"While Charlottesville was explicitly white nationalist with holocaust imagery, and with KKK and Nazi paraphernalia like the tiki torches that are meant to evoke dark periods of our history, on January 6th when you think about 'stopping the steal,' it also speaks at its core to this same idea: There's a plot to steal the country from largely white Christians," Spitalnick continued. "That idea that Jews will not replace us is at the core of Unite the Right, but it's also at the core of Jan. 6. We've seen how these ideas have been mainstreamed, from Tucker Carlson giving replacement theory a home on Fox News every night to Republican politicians talking about it."

The two dozen leaders and organizations that were in trial earlier this month in Charlottesville have not been the primary drivers of far-right radicalization over the past four years. While the defendants who were the central organizers of Unite the Right have been financially hobbled by ongoing litigation, some of those who attended the rally played important roles in organizing support for the Jan. 6 attack on the US Capitol.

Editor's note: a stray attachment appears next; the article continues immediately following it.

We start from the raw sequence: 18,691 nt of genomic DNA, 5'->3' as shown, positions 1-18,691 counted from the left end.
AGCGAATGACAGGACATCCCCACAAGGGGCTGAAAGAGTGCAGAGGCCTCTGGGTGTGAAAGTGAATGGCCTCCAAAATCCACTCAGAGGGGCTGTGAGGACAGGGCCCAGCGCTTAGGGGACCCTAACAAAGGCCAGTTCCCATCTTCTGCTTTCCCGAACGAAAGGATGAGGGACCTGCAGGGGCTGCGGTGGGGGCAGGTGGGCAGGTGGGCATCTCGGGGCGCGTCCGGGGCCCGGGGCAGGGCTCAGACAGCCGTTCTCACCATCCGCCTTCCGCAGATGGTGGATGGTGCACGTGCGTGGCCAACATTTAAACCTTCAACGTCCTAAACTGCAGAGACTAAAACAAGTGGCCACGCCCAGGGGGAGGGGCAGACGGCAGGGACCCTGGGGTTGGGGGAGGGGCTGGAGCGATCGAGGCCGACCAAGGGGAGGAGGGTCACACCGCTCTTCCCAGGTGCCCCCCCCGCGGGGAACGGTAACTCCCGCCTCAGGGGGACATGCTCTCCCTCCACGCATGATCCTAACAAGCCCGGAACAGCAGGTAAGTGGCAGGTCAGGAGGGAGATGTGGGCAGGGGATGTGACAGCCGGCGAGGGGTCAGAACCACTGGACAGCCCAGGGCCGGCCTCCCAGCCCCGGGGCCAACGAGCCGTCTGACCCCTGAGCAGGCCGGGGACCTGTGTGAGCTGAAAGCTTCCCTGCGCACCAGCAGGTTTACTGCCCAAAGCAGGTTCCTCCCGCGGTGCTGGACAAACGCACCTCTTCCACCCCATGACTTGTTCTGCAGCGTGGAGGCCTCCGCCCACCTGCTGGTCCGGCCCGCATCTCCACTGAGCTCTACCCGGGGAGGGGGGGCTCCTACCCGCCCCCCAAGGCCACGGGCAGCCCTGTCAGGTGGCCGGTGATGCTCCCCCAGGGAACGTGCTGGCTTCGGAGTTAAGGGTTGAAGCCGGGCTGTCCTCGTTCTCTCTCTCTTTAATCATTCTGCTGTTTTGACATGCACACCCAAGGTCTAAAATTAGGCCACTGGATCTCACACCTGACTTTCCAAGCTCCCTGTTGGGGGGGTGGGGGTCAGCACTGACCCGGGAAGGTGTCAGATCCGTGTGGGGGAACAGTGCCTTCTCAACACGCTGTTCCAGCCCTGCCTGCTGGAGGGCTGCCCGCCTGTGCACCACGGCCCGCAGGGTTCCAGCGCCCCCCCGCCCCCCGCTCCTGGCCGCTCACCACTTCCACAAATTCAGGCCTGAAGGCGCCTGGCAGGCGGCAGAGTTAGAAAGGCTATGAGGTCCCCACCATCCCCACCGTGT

Nicholas Fuentes, who attended the rally as an 18-year-old Boston University student, gushed on Facebook on Aug. 12, 2017: "The rootless transnational elite knows that a tidal wave of white identity is coming. And they know that once the word gets outs, they will not be able to stop us. The fire rises!"

More than three years later, Fuentes was recruited to bring the legion of young, white men known — known as "Groypers" — that follow him into the #StopTheSteal coalition. Introduced by #StopTheSteal organizer Ali Alexander, Fuentes ascended a stepladder and addressed Trump supporters outside of the Georgia State Capitol in Atlanta on Nov. 21, 2020.

RELATED: Mein Kampf, racial slurs and Antifa conspiracies lead wild first week at Charlottesville trial

"This is an intergenerational struggle of the real American people that constitute this country over and against the global special interests that have taken it over," Fuentes said, electrifying the crowd. "If we are unsuccessful in our struggle to secure President Trump another term in office, then that will institute and introduce the rule of global corporations over this country.

"What is at stake is nothing short of our civilizational inheritance," Fuentes continued, using language strikingly similar to that of Richard Spencer, the marquee leader at Unite the Right. "We Americans have inherited the greatest civilization in the history of the world, and we're not giving it up without a fight." Launching into a transphobic rant accusing global elites of harboring "sick plans" for Americans, Fuentes then falsely equated immigration with criminality, claiming that the globalists "want dirt and scum and crime on these streets." He declared: "This is not a Third World country; this is the United States of America!"